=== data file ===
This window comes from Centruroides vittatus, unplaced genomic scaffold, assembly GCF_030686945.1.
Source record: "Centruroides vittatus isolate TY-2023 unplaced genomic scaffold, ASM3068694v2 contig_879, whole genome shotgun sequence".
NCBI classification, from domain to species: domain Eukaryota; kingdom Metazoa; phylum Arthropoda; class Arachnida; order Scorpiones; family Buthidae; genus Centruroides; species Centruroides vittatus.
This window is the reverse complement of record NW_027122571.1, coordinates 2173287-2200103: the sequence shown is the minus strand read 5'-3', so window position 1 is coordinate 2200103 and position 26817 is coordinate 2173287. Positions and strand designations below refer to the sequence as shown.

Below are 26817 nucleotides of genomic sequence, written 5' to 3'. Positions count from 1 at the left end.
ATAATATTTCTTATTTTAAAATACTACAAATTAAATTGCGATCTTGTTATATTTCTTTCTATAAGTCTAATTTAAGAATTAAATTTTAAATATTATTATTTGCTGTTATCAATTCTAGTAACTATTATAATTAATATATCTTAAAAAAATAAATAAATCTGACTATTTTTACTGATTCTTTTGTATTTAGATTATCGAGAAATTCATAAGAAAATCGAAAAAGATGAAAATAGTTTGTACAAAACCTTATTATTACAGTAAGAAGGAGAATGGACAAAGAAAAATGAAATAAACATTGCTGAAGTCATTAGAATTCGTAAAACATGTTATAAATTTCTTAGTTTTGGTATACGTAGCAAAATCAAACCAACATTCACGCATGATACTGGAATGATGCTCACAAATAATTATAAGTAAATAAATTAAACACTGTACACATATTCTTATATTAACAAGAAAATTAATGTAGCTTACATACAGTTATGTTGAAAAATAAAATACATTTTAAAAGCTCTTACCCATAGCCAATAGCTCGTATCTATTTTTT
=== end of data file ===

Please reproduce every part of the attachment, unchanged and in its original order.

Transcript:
This window comes from Centruroides vittatus, unplaced genomic scaffold, assembly GCF_030686945.1.
Source record: "Centruroides vittatus isolate TY-2023 unplaced genomic scaffold, ASM3068694v2 contig_879, whole genome shotgun sequence".
NCBI classification, from domain to species: domain Eukaryota; kingdom Metazoa; phylum Arthropoda; class Arachnida; order Scorpiones; family Buthidae; genus Centruroides; species Centruroides vittatus.
This window is the reverse complement of record NW_027122571.1, coordinates 2173287-2200103: the sequence shown is the minus strand read 5'-3', so window position 1 is coordinate 2200103 and position 26817 is coordinate 2173287. Positions and strand designations below refer to the sequence as shown.

Below are 26817 nucleotides of genomic sequence, written 5' to 3'. Positions count from 1 at the left end.
ATAATATTTCTTATTTTAAAATACTACAAATTAAATTGCGATCTTGTTATATTTCTTTCTATAAGTCTAATTTAAGAATTAAATTTTAAATATTATTATTTGCTGTTATCAATTCTAGTAACTATTATAATTAATATATCTTAAAAAAATAAATAAATCTGACTATTTTTACTGATTCTTTTGTATTTAGATTATCGAGAAATTCATAAGAAAATCGAAAAAGATGAAAATAGTTTGTACAAAACCTTATTATTACAGTAAGAAGGAGAATGGACAAAGAAAAATGAAATAAACATTGCTGAAGTCATTAGAATTCGTAAAACATGTTATAAATTTCTTAGTTTTGGTATACGTAGCAAAATCAAACCAACATTCACGCATGATACTGGAATGATGCTCACAAATAATTATAAGTAAATAAATTAAACACTGTACACATATTCTTATATTAACAAGAAAATTAATGTAGCTTACATACAGTTATGTTGAAAAATAAAATACATTTTAAAAGCTCTTACCCATAGCCAATAGCTCGTATCTATTTTTT